So let’s discuss updates first. Starting with the lowest level, and working our way up.
In our cloud deployment, patching of the infrastructure, switches, routers, firmware is all handled by Google. Sitting above that is Kubernetes, which is also handled by Google.
We then have the Google Kubernetes Engine and the node pool of VMs running Container-Optimized OS (COS).
We have some flexibility in selecting the master version of the Google Kubernetes Engine (at writing the default is 1.9.7), but ultimately Google manages the patching for everything I have mentioned so far.
In an on-premises deployment, you may have an infrastructure team that is responsible for patching these components. The good news is that none of this is specific to the TiDB platform so far, and to add to that because each TiDB platform component has built-in High Availability, it makes updates easier.
If you need to perform a rolling update where you temporarily shutdown infrastructure as you patch it, that is fine.
Sitting above the Google Kubernetes Engine is the TiDB operator and container images for TiDB. One of the nice properties of containers being lighter weight than a full operating system, is there is less surface area for security vulnerabilities.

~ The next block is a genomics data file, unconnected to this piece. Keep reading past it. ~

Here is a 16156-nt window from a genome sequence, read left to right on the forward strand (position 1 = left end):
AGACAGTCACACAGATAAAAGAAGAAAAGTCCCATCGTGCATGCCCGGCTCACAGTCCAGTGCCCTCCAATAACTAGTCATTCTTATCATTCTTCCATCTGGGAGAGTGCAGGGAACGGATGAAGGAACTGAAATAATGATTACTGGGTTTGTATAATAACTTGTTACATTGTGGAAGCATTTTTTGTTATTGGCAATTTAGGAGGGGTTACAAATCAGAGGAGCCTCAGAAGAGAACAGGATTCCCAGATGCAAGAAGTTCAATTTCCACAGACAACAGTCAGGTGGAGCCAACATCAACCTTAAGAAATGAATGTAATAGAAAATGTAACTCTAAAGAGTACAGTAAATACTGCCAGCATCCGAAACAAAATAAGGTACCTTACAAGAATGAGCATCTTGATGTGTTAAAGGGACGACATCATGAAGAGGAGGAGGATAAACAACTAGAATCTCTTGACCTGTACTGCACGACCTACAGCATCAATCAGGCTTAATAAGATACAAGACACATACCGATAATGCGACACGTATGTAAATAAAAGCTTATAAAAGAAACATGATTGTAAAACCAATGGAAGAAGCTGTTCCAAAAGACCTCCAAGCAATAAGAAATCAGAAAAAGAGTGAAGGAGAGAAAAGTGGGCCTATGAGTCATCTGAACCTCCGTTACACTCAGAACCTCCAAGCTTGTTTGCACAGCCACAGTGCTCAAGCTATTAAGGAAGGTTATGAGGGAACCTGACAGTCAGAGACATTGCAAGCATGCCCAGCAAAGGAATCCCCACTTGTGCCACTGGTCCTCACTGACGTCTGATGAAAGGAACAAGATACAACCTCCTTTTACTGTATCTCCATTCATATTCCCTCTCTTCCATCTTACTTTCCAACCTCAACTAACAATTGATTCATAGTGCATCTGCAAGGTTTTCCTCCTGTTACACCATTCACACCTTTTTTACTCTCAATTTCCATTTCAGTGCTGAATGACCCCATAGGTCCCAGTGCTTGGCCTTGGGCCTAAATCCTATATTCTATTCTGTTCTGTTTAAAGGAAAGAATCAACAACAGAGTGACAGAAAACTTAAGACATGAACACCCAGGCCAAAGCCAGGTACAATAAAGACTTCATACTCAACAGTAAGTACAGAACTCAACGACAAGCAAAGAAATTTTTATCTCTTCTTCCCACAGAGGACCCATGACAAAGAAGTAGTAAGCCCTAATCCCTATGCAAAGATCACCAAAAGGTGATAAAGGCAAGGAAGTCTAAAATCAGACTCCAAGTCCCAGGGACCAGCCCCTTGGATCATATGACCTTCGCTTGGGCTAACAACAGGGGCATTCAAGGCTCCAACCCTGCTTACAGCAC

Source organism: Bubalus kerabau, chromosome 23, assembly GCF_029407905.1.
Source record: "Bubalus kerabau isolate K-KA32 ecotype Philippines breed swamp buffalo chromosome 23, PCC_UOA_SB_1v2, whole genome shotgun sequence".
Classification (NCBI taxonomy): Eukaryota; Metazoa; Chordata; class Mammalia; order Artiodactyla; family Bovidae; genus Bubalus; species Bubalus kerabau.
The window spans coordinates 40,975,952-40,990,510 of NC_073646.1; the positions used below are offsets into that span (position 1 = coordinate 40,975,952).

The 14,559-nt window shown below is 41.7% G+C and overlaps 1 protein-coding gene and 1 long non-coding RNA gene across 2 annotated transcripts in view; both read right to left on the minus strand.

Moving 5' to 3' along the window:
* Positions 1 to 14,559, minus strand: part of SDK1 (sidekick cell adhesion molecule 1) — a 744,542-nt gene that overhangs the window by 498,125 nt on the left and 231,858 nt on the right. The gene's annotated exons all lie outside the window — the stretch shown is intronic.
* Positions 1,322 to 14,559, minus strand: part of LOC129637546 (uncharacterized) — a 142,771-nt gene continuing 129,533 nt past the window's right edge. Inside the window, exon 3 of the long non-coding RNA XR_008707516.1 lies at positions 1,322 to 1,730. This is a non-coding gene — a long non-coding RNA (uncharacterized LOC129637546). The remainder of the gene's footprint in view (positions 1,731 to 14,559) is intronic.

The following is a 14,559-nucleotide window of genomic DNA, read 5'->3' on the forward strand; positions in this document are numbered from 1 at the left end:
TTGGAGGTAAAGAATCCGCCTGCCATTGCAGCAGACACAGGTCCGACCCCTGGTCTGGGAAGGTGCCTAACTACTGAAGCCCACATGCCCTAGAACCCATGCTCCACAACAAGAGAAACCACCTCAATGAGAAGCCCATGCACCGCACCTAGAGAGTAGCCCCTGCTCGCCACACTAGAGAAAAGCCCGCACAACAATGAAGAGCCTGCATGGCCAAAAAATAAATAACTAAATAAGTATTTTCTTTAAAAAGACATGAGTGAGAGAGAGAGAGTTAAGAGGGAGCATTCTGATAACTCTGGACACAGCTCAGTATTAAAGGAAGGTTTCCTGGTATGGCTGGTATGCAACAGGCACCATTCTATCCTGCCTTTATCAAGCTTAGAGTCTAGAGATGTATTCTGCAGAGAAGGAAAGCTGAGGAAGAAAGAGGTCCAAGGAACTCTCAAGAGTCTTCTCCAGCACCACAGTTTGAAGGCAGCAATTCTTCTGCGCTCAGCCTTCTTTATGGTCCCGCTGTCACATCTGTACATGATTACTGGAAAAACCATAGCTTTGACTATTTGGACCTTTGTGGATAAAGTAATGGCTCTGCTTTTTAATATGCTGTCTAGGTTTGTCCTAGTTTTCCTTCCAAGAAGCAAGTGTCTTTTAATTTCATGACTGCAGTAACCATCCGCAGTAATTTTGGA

The TiDB container images provided with TiDB operator are built with something called the builder pattern.
This means that an initial container is used to build the software binary, and then only the essential components are copied to a new container.
The builder pattern plus the use of a minimal alpine Linux base image is considered a best practice in the Kubernetes world, as it has the least amount of surface area for exposure.
Moving up the stack, the next component is the TiDB platform itself, and applying minor version updates such as from 2.0.4 to 2.0.7.
The first point is that you do not need to follow these updates in order, so upgrading from any 2.0.x to 2.0.y is expected to be a very low risk.
TiDB operator also allows you to perform a rolling upgrade and increase the minor version of each pod one after the other without downtime.
The second point is what is the best way to find out about updates to TiDB components:
One way is that you can watch for CVEs that affect TiDB. If you come from a systems administration background, you will be familiar with the CVE process and know how to watch for vulnerabilities that affect you.
But the easier way, and one I recommend is to make sure that you are subscribed for receiving updates with your pingcap.com account. This allows you to receive an email as new updates are released.